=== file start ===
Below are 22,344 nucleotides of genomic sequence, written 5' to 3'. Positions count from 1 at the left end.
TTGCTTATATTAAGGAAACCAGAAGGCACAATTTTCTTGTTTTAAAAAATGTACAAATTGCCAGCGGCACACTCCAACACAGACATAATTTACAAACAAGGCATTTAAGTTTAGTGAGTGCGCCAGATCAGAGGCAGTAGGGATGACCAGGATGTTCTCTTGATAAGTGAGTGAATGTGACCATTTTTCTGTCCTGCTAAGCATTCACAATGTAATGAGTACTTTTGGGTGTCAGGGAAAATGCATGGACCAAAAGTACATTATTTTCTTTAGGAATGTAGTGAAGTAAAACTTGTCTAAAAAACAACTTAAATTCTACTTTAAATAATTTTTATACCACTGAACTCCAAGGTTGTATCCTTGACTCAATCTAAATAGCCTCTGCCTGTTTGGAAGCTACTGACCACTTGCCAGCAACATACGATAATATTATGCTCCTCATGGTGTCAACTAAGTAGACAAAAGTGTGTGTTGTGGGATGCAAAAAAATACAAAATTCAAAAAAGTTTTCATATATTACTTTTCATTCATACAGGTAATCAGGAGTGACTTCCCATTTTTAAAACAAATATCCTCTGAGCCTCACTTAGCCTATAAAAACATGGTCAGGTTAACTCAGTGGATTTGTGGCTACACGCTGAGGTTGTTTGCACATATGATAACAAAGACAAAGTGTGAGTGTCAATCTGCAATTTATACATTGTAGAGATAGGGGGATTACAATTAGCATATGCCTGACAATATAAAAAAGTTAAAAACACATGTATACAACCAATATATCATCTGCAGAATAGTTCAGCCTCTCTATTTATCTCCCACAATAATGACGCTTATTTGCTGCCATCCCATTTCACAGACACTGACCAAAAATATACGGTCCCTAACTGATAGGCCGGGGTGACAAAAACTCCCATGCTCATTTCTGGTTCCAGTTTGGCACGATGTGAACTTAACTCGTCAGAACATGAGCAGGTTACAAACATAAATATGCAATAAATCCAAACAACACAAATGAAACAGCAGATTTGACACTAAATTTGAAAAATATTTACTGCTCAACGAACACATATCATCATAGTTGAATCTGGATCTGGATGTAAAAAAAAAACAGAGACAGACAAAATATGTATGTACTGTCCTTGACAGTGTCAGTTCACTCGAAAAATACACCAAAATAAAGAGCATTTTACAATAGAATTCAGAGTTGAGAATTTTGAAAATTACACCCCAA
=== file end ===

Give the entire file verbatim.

Below are 22,344 nucleotides of genomic sequence, written 5' to 3'. Positions count from 1 at the left end.
TTGCTTATATTAAGGAAACCAGAAGGCACAATTTTCTTGTTTTAAAAAATGTACAAATTGCCAGCGGCACACTCCAACACAGACATAATTTACAAACAAGGCATTTAAGTTTAGTGAGTGCGCCAGATCAGAGGCAGTAGGGATGACCAGGATGTTCTCTTGATAAGTGAGTGAATGTGACCATTTTTCTGTCCTGCTAAGCATTCACAATGTAATGAGTACTTTTGGGTGTCAGGGAAAATGCATGGACCAAAAGTACATTATTTTCTTTAGGAATGTAGTGAAGTAAAACTTGTCTAAAAAACAACTTAAATTCTACTTTAAATAATTTTTATACCACTGAACTCCAAGGTTGTATCCTTGACTCAATCTAAATAGCCTCTGCCTGTTTGGAAGCTACTGACCACTTGCCAGCAACATACGATAATATTATGCTCCTCATGGTGTCAACTAAGTAGACAAAAGTGTGTGTTGTGGGATGCAAAAAAATACAAAATTCAAAAAAGTTTTCATATATTACTTTTCATTCATACAGGTAATCAGGAGTGACTTCCCATTTTTAAAACAAATATCCTCTGAGCCTCACTTAGCCTATAAAAACATGGTCAGGTTAACTCAGTGGATTTGTGGCTACACGCTGAGGTTGTTTGCACATATGATAACAAAGACAAAGTGTGAGTGTCAATCTGCAATTTATACATTGTAGAGATAGGGGGATTACAATTAGCATATGCCTGACAATATAAAAAAGTTAAAAACACATGTATACAACCAATATATCATCTGCAGAATAGTTCAGCCTCTCTATTTATCTCCCACAATAATGACGCTTATTTGCTGCCATCCCATTTCACAGACACTGACCAAAAATATACGGTCCCTAACTGATAGGCCGGGGTGACAAAAACTCCCATGCTCATTTCTGGTTCCAGTTTGGCACGATGTGAACTTAACTCGTCAGAACATGAGCAGGTTACAAACATAAATATGCAATAAATCCAAACAACACAAATGAAACAGCAGATTTGACACTAAATTTGAAAAATATTTACTGCTCAACGAACACATATCATCATAGTTGAATCTGGATCTGGATGTAAAAAAAAAACAGAGACAGACAAAATATGTATGTACTGTCCTTGACAGTGTCAGTTCACTCGAAAAATACACCAAAATAAAGAGCATTTTACAATAGAATTCAGAGTTGAGAATTTTGAAAATTACACCCCAA